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British Red Cross first aid for your family: Choking

08 JANUARY 2013

Nothing is more precious than your child's life.

And while no parent wants to imagine their little one in danger, it is crucial to have a good understanding of first aid to help protect your family from potentially fatal scenarios.

Would you know what to do if your child started choking? Or your baby was struggling to breathe?


first aid babies



HELLO! Online has teamed up with the British Red Cross for a very special series on safety that could make all the difference to you and your loved ones.

Red Cross: "We encourage all new and expectant parents to learn first aid as a safeguard for their family.

"First aid knowledge not only allows you to deal with day-to-day mishaps confidently but could even save your child's life.

"The last thing parents want to think about is seeing their children in danger but unfortunately accidents do happen - having the confidence to deal with them makes all the difference.


"What should I do if my child is choking?"



Choking is a major concern for parents and one the British Red Cross gets asked about repeatedly.

Small children are naturally inquisitive and like to put objects in their mouth; unfortunately this can lead to choking incidents. Thankfully the majority of choking situations are resolved with effective back blows.

Make yourself familiar with the key steps to help a baby or child who is choking; you will notice that you should follow different procedures if you are treating a baby (birth to one) to a child (one and above).



For a baby (birth to one):

1. Give up to five back blows. Hold the baby face down along your forearm with their head lower than their bottom. Hit them firmly on their back between the shoulder blades. If back blows do not dislodge the object, move on to step two.

The back blows create a strong vibration and pressure in the airway, which is often enough to dislodge the blockage. Dislodging the object will allow them to breathe again. Ensure you support their head while you hold them in the position described above.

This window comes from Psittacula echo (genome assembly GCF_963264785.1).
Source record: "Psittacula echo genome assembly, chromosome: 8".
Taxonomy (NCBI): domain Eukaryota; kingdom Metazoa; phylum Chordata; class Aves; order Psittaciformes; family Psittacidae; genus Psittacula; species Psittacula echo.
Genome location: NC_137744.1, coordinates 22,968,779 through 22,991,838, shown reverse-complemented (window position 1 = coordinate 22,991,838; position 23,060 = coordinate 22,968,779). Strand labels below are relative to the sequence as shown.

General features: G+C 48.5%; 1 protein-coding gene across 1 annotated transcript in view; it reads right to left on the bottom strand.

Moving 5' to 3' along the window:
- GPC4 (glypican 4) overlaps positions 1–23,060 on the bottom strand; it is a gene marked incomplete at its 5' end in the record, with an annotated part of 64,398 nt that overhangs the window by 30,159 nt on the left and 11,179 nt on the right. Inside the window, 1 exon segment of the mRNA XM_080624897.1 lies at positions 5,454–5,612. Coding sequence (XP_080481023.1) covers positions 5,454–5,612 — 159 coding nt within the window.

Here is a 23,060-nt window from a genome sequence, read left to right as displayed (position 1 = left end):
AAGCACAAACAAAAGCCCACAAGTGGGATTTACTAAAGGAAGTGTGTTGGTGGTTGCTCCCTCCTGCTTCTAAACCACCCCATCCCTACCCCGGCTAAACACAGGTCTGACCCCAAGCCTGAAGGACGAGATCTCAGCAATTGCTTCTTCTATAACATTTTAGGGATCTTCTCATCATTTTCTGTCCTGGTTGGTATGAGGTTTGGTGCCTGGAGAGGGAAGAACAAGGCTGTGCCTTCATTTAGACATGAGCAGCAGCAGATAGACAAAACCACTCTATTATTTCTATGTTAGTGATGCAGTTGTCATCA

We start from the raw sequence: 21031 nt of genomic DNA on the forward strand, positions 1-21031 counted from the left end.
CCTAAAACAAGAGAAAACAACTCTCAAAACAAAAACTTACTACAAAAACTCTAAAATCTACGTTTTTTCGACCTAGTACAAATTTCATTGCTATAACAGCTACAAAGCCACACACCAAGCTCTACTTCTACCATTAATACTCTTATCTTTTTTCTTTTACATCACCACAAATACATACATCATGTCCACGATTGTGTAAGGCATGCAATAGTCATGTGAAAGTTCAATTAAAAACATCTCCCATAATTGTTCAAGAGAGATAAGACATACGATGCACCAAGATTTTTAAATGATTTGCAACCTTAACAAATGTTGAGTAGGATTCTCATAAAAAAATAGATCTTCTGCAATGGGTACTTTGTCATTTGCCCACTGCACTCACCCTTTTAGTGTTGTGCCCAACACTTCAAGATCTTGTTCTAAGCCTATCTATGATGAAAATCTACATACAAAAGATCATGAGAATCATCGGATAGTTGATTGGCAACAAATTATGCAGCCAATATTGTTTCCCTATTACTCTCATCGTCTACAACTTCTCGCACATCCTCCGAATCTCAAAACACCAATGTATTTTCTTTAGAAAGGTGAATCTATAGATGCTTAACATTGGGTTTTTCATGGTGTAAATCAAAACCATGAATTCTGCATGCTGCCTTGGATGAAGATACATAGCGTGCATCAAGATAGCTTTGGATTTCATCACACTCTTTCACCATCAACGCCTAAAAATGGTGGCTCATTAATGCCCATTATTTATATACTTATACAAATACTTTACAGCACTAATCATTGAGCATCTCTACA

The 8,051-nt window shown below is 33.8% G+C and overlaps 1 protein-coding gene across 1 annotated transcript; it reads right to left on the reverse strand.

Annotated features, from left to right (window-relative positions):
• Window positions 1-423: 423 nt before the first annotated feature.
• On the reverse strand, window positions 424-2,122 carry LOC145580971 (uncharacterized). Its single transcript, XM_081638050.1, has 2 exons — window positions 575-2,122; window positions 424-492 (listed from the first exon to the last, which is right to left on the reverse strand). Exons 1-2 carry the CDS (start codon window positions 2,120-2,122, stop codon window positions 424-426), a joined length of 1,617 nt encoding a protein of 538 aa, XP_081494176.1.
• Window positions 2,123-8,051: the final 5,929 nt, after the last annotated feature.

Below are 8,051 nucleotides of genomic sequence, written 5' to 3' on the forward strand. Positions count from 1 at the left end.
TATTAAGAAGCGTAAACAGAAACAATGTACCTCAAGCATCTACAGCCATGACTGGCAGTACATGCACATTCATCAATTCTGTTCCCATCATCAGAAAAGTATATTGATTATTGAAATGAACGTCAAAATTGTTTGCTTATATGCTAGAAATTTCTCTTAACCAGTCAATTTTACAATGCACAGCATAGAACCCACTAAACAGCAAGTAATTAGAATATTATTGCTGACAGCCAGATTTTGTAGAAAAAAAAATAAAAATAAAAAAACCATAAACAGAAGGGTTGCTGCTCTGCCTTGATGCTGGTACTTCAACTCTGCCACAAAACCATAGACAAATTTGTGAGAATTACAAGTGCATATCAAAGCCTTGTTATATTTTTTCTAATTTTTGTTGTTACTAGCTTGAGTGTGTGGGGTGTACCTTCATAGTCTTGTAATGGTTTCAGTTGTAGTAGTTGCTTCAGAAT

baby first aid



2. Give up to five chest thrusts. Turn the baby over so they are facing upwards and place two fingers in the middle of their chest just below the nipples. Push inwards and upwards up to five times. If chest thrusts do not dislodge the object, repeat steps one and two.

Chest thrusts squeeze the air out of the baby’s lungs and may dislodge the blockage.

chest thrusts baby



3. Call 999 if the object has not dislodged after three cycles of back blows and chest thrusts.

For a child (one and above):

1. Give up to five back blows. Hit them firmly on their back between the shoulder blades. If back blows do not dislodge the object, move on to step two.

This creates a strong vibration and pressure in the airway, which is often enough to dislodge the blockage. Dislodging the object will allow them to breathe again.

first aid blows toddler


 


2. Give up to five abdominal thrusts. Hold the child around the waist and pull upwards and inwards above their belly button. If abdominal thrusts do not dislodge the object, repeat steps one and two.

Abdominal thrusts squeeze the air out of the lungs and may dislodge the blockage.

 

thrusts toddler



3. Call 999 if the object has not dislodged after three cycles of back blows and abdominal thrusts.

Now you've read the facts you can explore child first aid videos. It'll take you just a few minutes to learn what to do in 20 different first aid situations, from choking and meningitis to burns and broken bones. redcross.org.uk/childrenfirstaid

The British Red Cross recently launched the First Aid Challenge. The campaign challenges parents and grandparents to join in the nationwide drive to learn first aid. Thousands have already signed up, including celebrities such as Konnie Huq, Stacey Solomon and Imogen Thomas. Learn these vital skills by signing up for free at redcross.org.uk/firstaidchallenge

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